KNOXVILLE -- Tennessee football coach Derek Dooley could have drawn on anybody to make his point Monday afternoon. Gen. George Patton, Ghandi, Homer Simpson. Anybody.
He ultimately chose musician Bruce Hornsby, a Virginia-born piano player and songwriter who might best be described as the Aristocratic South's answer to Billy Joel.
"Like Bruce Hornsby and the Range, that's just the way it is," Dooley said in describing the criticism heaped on first-year defensive coordinator Sal Sunseri.
That's just the way it is.
Twenty-six years have passed since Hornsby had his biggest hit with "The Way It Is," which actually has nothing to do with the Volunteers' defensive woes to date but perhaps much to do with the view the Big Orange Nation should take with this fundamentally flawed yet hugely entertaining team.
These Vols are going to score a gazillion points and give back at least almost that many. That's just the way it is.
But will it remain that way? Can it remain that way and Dooley remain in charge?
These are testy times throughout the Southeastern Conference, where no fewer than four of the league's 14 teams may have new football coaches this time next year.
Kentucky's job is officially open after the Wildcats parted company with third-year coach Joker Phillips, who will finish out the season -- his final game to be played against the Vols in Knoxville on Nov. 24.
But many in the Big Orange Nation seem to be hoping Dooley's final turn in his orange slacks will come that same day. A state away, Auburn fans clearly have lost patience with fourth-year boss Gene Chizik, despite his national championship run in 2010.
And John L. Smith already was on a one-year contract at Arkansas before the Razorbacks started out 1-4 after a preseason ranking in the top 10.
Of those four programs, the Tennessee and Auburn jobs would appear to be the most coveted from the outside if either comes open. Should they both open, a coach such as Louisville's Charlie Strong -- though an Arkansas native -- would surely have an interesting dilemma.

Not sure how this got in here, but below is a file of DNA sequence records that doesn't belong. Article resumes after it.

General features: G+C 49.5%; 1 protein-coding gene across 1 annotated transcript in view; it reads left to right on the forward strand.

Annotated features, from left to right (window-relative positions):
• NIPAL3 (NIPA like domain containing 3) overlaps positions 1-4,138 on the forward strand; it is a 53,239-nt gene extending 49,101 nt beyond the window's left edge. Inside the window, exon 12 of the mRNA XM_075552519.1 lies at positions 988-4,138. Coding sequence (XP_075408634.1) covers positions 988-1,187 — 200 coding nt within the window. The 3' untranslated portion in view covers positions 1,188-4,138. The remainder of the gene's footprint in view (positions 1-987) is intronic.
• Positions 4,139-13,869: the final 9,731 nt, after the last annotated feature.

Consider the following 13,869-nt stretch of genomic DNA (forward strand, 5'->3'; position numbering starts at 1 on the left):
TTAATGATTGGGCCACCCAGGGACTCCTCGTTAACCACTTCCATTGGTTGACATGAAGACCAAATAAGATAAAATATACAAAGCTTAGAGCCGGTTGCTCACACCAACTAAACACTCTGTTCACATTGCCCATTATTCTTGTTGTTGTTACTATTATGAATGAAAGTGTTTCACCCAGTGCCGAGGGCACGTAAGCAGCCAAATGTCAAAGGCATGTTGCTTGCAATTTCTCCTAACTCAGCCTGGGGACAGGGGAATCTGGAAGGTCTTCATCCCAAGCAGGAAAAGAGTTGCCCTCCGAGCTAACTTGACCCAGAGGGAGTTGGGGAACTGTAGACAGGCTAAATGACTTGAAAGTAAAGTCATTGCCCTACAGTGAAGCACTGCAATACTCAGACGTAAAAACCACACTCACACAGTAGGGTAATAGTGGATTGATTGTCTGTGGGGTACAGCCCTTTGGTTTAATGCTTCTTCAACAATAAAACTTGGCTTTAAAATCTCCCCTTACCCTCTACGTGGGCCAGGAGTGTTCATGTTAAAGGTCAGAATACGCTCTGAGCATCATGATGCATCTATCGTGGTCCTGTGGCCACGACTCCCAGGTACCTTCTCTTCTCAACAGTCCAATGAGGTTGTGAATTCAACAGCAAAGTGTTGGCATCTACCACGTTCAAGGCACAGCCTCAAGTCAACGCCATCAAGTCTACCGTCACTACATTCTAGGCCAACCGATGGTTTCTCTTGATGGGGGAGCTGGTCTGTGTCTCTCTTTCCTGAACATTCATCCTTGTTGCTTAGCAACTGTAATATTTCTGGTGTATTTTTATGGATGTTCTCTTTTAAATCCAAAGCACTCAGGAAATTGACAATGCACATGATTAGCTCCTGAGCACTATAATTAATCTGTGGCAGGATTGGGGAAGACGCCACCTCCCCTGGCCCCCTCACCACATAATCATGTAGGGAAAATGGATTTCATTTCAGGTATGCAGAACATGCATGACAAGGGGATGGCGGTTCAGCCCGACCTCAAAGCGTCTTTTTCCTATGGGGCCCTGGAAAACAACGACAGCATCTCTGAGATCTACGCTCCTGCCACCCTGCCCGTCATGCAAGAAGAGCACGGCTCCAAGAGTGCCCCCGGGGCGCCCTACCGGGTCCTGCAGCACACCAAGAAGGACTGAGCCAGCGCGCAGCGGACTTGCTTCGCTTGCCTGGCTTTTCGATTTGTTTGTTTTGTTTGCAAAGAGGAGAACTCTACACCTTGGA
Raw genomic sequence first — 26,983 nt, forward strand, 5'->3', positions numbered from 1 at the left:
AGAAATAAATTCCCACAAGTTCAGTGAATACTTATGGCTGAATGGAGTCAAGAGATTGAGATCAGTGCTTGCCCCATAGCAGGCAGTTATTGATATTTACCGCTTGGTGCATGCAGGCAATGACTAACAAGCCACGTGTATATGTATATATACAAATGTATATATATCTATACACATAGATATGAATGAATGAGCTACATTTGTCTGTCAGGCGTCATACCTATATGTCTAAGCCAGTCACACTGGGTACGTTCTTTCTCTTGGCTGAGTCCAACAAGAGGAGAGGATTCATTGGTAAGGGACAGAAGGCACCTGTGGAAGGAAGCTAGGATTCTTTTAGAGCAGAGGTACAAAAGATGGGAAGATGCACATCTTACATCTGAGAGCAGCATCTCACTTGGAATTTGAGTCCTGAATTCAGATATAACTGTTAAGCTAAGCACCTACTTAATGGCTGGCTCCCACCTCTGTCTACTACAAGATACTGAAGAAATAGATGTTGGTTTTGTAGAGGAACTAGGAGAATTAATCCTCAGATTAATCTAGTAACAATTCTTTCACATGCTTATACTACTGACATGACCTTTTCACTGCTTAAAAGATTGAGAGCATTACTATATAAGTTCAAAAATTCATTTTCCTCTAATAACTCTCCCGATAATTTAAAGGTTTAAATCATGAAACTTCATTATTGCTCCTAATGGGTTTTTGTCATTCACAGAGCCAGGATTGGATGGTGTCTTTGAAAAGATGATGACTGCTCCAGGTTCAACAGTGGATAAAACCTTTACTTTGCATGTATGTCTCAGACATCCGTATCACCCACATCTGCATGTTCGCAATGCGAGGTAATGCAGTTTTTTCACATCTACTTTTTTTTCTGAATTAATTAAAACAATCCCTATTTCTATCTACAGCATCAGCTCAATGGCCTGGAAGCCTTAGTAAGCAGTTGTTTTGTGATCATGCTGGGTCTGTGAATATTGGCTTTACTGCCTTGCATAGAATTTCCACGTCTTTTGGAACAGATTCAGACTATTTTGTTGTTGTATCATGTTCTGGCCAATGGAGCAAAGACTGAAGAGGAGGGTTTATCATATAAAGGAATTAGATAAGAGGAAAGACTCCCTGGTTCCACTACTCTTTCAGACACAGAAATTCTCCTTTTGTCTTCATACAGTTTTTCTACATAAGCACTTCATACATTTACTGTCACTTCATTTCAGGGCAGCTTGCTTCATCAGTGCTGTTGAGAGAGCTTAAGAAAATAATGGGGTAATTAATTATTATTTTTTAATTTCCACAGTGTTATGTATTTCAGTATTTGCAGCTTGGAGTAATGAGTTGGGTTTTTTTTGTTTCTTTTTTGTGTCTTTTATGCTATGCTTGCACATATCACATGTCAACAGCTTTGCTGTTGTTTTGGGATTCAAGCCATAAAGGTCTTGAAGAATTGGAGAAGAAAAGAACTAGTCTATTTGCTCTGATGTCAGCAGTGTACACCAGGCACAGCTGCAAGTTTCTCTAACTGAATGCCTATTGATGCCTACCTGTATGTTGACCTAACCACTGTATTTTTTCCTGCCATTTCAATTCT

Both programs have won national championships in the past 15 seasons. Both have made multiple appearances in the SEC title game in that time. Each has wonderful facilities and a passionate fan base.
So which would you choose? Would you go with Tennessee, which arguably has better facilities, more money and the not-so-little advantage of not being overshadowed by Alabama and Nick Saban?
Or do you choose Auburn, which has a more fertile recruiting base, arguably a more reasonable fan base but the Moby Dick-sized challenge of Saban and the Crimson Tide?
Moreover, were either Auburn or UT to pull the plug on its current coach, would the other join in if only not to be left out in the cold with the man it really wants to guide its program?
In the end, Auburn and UT may choose the reasonable solution of keeping Chizik and Dooley around for at least one more autumn -- Chizik because the guy pushed all the right buttons in winning it all two years ago; Dooley because however horrid that defense, this is a better team than last year's model.
Beyond that, as the Vols' coach said Monday of the come-from-behind victory over Troy last weekend: "What I'm most proud of is this team has stayed so together. The reason we won is because of the chemistry we have."
Going forward, that shouldn't be ignored. That can't be ignored. Whatever anyone thinks of UT's 4-5 record, the mess Dooley inherited can't be overstated. Nor can the difficulty of his schedule to date, which has been brutal.
And given that, as well as the constant presence of rumors regarding their coach's future, to witness the chemistry within this Big Orange bunch through so much adversity says much about the players and the man who leads them.
To more closely study the lyrics to Hornsby's "The Way It Is" is to see a surprising ending.
"That's just the way it is, some things will never change," it begins, but then concludes, "But don't you believe them."
So the Vols could still change the course of their season, beginning Saturday against Missouri.
Of course, if things don't change soon at both UT and Auburn, don't believe for a minute that there won't eventually be a change at the top of both programs. That's just the way it is in the SEC, and that's one thing that will never change.
Contact Mark Wiedmer at firstname.lastname@example.org
Mark Wiedmer started work at the Chattanooga News-Free Press on Valentine’s Day of 1983. At the time, he had to get an advance from his boss to buy a Valentine gift for his wife. Mark was hired as a graphic artist but quickly moved to sports, where he oversaw prep football for a time, won the “Pick’ em” box in 1985 and took over the UTC basketball beat the following year. By 1990, he was ...